Dominic Lawson: One set of rules, two men of honour and a clash of civilisations on the cricket pitch

It would not be the first time that diplomatic relations have been strained by the game of cricket
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The Independent Online

"Serious sport has nothing to do with fair play. It is bound up with hatred, jealousy and disregard of all rules. In other words, it is war minus the shooting." Once again, George Orwell supplies the words which appear so prescient as a description of events now unfolding - in this case the decision of General Musharraf to invoke his country's honour in defending the actions of the Pakistan cricket team, who refused to take the field after being accused of "ball-tampering" by the Australian umpire Darrell Hair.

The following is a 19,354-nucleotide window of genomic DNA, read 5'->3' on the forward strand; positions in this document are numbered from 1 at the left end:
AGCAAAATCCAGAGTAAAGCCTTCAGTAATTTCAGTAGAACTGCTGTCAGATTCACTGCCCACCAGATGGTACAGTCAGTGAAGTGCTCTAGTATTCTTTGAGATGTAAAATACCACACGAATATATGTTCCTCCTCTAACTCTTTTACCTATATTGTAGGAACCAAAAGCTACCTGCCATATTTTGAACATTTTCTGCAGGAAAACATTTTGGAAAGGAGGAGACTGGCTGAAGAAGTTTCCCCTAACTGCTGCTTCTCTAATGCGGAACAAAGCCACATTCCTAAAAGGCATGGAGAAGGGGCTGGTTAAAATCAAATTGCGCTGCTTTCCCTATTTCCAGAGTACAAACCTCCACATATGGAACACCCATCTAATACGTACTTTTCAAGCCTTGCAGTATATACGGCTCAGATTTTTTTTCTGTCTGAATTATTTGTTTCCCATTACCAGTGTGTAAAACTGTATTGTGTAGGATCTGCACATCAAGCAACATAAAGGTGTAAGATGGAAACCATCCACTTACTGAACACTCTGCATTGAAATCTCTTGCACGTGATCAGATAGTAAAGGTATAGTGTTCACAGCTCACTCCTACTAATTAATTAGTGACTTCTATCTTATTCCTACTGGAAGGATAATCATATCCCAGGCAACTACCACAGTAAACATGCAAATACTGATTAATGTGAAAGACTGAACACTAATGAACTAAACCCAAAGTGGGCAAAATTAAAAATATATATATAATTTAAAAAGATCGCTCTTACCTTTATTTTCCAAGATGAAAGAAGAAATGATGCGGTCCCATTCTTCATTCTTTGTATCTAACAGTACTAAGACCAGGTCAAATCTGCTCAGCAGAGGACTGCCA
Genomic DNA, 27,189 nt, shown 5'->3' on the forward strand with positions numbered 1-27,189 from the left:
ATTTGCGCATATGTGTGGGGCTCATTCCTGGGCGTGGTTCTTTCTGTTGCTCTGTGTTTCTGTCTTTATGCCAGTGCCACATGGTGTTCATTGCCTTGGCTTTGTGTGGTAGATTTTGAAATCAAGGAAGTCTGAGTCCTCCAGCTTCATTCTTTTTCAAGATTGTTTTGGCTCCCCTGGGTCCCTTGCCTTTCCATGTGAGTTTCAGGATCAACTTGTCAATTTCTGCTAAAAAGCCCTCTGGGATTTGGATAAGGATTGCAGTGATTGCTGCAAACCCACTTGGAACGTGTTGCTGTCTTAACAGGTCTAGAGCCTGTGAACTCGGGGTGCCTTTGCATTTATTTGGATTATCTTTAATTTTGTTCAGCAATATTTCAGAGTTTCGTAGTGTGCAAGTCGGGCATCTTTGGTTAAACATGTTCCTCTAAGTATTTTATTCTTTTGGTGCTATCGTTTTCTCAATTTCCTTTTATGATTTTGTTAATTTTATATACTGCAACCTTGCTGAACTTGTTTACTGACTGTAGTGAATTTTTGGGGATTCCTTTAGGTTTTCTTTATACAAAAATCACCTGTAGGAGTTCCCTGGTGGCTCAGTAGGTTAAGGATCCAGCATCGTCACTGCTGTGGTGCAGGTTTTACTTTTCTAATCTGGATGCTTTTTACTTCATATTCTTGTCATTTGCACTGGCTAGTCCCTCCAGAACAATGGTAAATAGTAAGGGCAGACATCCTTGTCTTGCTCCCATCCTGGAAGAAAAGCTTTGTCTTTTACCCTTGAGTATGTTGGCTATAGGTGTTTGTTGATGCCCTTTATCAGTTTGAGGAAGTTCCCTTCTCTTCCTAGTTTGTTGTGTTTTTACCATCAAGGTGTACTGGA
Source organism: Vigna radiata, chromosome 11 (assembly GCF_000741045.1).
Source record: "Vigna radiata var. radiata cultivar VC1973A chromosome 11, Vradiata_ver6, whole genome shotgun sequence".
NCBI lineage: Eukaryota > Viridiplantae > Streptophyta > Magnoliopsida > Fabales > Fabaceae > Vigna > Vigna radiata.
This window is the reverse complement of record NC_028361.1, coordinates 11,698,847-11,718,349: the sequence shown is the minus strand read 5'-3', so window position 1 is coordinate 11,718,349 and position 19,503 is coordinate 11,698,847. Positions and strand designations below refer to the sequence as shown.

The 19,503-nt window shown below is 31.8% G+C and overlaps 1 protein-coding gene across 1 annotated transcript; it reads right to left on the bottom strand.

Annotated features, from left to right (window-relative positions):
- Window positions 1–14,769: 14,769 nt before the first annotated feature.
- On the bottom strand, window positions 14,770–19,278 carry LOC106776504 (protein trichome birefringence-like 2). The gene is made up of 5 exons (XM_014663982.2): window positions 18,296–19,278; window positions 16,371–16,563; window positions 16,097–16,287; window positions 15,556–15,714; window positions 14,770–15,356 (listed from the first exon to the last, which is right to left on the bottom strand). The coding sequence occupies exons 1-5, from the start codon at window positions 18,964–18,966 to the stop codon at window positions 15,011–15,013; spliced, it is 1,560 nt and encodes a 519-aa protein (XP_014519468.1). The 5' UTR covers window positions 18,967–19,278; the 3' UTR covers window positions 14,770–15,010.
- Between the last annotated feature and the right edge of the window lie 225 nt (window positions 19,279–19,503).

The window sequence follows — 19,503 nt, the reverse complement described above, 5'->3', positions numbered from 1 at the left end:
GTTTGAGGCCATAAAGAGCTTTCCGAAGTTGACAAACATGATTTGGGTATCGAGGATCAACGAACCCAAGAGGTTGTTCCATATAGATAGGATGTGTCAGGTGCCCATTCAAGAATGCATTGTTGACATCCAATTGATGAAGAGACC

It would not be the first time that diplomatic relations had been strained by the game of cricket. The "Bodyline" crisis of 1932 - in which the England side developed a new method of attack designed to intimidate the Australian team - almost led to a diplomatic breakdown between the two nations, resolved only when the Australian cricket board withdrew its charge that the England side had been "unsportsmanlike". At a time when this country still set great store by the notion of honour, it was inconceivable to let such a statement stand.